The New Southern Strategy
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Just one year ago -- hell, even a few months ago -- the unanimous view among the Democrats' strategic sages was that the only drama in the South this fall would be whether the region's few remaining statewide Democratic office-holders could hold on to their jobs. Could Senator Bill Nelson hold off Katherine Harris, America's tackiest theocrat, in Florida? Could Gov. Phil Bredesen show his conservative cojones by cutting enough folks off state health care to hold on in ultra-red Tennessee?
After the 2004 wipeout of five Democratic Senate seats in the South, many national Democrats were pleased to think that their long-running debate -- can we win in the Dixie, and should we even try? -- had been settled. Settled in the negative, that is. Thomas Schaller's recent book, Whistling Past Dixie, brought together years' worth of poll-tested memoranda in calling for the Democratic Party to kiss off the nation's largest region. It was just a more polite version of one of the most popular post-election blogs from the bitterness of late 2004: "Fuck the South."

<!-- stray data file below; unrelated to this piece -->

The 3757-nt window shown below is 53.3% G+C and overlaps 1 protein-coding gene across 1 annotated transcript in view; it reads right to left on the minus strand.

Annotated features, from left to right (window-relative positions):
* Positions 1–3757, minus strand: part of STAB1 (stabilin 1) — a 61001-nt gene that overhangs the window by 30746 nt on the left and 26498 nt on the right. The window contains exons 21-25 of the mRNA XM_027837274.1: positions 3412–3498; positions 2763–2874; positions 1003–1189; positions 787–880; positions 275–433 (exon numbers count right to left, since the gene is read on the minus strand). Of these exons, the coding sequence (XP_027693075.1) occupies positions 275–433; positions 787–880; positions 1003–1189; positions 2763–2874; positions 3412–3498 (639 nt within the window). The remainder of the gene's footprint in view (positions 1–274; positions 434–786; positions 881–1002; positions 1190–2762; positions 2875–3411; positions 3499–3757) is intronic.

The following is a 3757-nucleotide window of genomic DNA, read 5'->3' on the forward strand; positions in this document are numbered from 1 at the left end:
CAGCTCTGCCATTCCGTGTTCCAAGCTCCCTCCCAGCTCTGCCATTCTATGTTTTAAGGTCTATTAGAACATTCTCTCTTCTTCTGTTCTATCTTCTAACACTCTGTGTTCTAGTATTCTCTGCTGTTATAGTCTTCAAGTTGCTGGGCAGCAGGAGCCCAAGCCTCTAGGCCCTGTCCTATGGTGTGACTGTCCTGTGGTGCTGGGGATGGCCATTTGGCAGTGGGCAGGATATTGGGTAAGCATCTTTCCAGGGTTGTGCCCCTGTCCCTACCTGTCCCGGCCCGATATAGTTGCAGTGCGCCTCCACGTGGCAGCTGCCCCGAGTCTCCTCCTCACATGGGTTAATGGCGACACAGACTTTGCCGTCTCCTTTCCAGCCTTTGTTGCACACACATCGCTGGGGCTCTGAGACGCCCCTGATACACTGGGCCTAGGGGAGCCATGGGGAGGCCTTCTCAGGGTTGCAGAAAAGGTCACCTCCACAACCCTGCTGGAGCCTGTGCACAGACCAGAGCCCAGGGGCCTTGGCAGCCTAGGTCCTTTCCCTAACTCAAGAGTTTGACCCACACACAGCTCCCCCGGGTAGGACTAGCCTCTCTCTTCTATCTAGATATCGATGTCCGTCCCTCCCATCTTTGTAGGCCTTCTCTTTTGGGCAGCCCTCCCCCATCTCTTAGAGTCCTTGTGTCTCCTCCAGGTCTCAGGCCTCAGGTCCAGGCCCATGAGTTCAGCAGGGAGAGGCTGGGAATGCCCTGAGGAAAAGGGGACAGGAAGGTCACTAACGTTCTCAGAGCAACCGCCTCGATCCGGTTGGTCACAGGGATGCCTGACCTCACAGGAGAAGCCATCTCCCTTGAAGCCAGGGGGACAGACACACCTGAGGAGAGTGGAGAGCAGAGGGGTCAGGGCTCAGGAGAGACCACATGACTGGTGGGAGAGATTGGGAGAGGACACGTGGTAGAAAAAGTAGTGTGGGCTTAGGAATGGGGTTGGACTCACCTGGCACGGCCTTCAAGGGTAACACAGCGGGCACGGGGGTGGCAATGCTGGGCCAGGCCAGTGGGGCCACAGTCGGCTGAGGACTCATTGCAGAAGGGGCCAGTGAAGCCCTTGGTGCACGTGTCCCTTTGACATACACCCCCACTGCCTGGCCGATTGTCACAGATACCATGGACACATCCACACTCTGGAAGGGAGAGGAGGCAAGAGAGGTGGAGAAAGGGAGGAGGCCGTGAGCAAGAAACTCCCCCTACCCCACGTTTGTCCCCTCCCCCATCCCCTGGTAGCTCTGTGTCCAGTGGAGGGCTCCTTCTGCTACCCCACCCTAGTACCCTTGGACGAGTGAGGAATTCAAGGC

Tonight, the South -- aka "Jesusland" -- has a message for those national Democratic wizards: No, fuck you. If the Senate lands in Democratic hands, it'll be thanks to Claire McCaskill's triumph in Missouri and Jim Webb's stunning win in Virginia over the man who was once conservative Republicans' great hope for the White House in 2008. It will not be thanks to the candidate who ran the sort of Southern campaign the sages called "perfect" -- Harold Ford Jr. in Tennessee, who went far beyond triangulation and out-Republicaned his opponent with hard lines on gay marriage, immigration, national defense, guns, and an array of Bible quotes that could whip John Ashcroft in a holiness contest any day.
McCaskill, a hard-nosed former prosecutor, and Webb, a tough-as-beef-jerky former Republican cabinet officer, are nobody's idea of wild-eyed liberals. But they both ran campaigns that stubbornly bucked conventional wisdom for Southern Democrats running statewide in the last two decades. Running against hardcore Christian conservative incumbents, neither of them triangulated. They were unwaveringly pro-choice; they called for sharp changes in Iraq policy; McCaskill opposed anti-gay marriage hoo-ha; and they ran as old-fashioned, blue-collar, labor-embracing economic populists. As what used to be called Democrats, that is.